A January 2012 JAMA study reports that people eating 40% more calories than they expended for eight weeks gained the same amount of body fat regardless whether they ate protein at 5% (low protein), 15% (normal protein), or 25% (high protein) of calories.
But the amount of lean (muscle) weight gain (and thus total weight gain) and resting energy expenditure were influenced by the amount of protein eaten.
The weight gain in the low protein diet group was 3.16 kg, about half that of the other 2 groups (normal protein diet: 6.05 kg; high protein diet: 6.51 kg; P = .002). The rate of weight gain in the low protein diet group was significantly less than in the other 2 groups (P < .001). The failure to increase lean body mass in the low protein group accounted for their smaller weight gain [emphasis added]. …
Resting energy expenditure, total energy expenditure, and body protein did not increase during overfeeding with the low protein diet. In contrast, resting energy expenditure … and body protein (lean body mass) … increased significantly with the normal and high protein diets.
Weirdly, although all excess calories were fed as fat and were equal in all groups, and although all groups gained the same amount (3.51 kg) of body fat, the authors state that the low-protein group stored more than 90% of the extra calories as fat, while the normal- and high-protein diet groups stored about 50% of the excess calories as fat.
There were no significant differences between energy intake and energy expenditure between the 3 diets. We can account for all excess energy consumed through energy stored in fat and in protein or expended in higher total energy. With the low protein diet, more than 90% of the extra energy was stored as fat.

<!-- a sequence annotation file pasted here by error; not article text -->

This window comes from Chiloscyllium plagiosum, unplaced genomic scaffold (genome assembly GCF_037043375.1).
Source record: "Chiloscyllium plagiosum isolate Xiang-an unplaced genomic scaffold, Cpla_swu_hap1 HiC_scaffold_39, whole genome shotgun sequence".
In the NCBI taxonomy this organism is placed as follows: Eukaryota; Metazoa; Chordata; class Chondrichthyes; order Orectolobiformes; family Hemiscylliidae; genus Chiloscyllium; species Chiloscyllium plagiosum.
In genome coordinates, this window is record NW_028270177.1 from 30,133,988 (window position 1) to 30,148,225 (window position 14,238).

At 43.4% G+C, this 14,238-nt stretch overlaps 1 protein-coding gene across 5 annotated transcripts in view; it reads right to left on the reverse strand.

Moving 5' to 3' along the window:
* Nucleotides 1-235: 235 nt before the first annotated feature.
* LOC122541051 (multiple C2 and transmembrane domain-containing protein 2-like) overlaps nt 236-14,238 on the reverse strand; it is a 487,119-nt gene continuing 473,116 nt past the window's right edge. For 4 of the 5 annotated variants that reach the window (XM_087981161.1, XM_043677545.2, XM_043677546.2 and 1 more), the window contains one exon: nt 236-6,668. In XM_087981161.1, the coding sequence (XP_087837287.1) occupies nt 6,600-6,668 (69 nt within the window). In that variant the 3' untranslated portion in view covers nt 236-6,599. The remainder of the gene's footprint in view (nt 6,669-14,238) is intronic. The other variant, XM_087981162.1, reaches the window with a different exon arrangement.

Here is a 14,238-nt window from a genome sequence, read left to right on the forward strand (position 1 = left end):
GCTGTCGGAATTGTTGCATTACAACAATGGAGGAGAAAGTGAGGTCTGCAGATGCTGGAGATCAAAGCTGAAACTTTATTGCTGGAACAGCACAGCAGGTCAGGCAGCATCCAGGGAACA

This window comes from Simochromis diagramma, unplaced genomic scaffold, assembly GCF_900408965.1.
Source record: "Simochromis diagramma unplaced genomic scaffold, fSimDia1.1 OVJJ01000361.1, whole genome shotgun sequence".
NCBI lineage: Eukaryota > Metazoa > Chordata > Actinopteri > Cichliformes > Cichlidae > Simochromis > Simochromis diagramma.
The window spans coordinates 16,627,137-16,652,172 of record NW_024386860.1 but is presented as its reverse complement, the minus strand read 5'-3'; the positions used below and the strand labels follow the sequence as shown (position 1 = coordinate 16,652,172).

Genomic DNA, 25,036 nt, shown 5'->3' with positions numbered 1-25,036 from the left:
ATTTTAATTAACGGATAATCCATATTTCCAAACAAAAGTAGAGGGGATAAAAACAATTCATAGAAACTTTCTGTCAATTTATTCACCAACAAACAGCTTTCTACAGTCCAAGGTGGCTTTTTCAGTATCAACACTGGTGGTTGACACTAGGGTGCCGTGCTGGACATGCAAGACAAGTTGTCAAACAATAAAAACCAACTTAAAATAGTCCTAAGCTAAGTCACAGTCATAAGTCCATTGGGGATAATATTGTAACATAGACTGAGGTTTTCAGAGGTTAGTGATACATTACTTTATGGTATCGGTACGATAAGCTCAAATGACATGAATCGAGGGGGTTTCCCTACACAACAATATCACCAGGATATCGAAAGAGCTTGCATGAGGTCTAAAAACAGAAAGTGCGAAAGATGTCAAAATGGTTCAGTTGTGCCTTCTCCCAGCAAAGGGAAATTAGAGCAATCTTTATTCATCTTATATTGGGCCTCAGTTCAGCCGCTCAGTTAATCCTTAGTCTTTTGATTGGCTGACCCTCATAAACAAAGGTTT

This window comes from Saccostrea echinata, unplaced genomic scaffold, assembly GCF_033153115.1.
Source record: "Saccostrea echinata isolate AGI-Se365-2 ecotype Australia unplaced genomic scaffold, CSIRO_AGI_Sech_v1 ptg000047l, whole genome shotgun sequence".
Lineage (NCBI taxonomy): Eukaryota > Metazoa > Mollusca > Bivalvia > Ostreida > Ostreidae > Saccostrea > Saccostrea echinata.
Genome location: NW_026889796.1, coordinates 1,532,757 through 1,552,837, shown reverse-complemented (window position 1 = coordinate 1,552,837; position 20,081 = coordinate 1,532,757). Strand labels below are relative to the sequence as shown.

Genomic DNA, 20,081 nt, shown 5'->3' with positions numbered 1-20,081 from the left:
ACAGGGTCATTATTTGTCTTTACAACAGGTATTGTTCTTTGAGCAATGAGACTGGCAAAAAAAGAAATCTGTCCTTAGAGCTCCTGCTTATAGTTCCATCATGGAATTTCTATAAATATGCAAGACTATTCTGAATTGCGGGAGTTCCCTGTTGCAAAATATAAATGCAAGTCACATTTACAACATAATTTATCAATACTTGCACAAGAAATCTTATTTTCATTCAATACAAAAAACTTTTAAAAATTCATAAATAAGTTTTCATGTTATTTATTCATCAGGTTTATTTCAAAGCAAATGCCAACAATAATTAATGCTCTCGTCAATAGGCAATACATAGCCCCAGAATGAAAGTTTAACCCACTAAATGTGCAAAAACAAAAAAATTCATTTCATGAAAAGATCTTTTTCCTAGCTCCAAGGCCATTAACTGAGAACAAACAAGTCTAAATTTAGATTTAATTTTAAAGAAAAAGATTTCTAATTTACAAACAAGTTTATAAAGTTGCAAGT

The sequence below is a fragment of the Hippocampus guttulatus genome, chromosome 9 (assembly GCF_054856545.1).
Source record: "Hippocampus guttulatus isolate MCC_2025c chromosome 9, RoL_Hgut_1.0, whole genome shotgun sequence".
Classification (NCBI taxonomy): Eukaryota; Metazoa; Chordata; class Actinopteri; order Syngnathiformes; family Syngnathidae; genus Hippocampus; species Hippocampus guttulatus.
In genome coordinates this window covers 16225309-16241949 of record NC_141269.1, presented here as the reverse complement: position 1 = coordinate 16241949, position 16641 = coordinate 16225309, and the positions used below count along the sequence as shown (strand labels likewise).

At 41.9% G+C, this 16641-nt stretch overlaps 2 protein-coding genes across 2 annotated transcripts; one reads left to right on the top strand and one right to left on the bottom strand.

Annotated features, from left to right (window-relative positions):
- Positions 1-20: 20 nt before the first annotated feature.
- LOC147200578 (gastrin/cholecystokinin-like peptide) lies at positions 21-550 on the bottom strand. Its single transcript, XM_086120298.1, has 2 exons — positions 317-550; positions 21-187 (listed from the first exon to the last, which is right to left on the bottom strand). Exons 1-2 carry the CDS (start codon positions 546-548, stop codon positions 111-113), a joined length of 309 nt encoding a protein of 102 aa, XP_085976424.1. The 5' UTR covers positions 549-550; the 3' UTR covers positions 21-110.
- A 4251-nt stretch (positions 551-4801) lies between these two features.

With the normal and high protein diets, only about 50% of the excess energy was stored as fat with most of the rest consumed (thermogenesis). The high total energy expenditure probably reflects the higher cost of protein turnover and storage.
What accounts for the increased energy expenditure in the normal- and high-protein groups? The work of building extra muscle mass.
Resting energy expenditure responded differently to low vs high protein intake. Neither resting energy expenditure, nor lean body mass increased in the low protein group. In contrast, the accretion of lean body mass in the normal and high protein groups was the principal contributor to the increase in resting energy expenditure [emphasis added].
Two important conclusions of this study:
Extra energy intake [calories] predicted both the increase in lean body mass and body fat. In contrast, protein intake predicted the increase in lean body mass, but not the change in fat storage.
Calories alone … contributed to the increase in body fat. In contrast, protein contributed to the changes in energy expenditure and lean body mass, but not to the increase in body fat.
Author George Bray, MD, talks about the study here: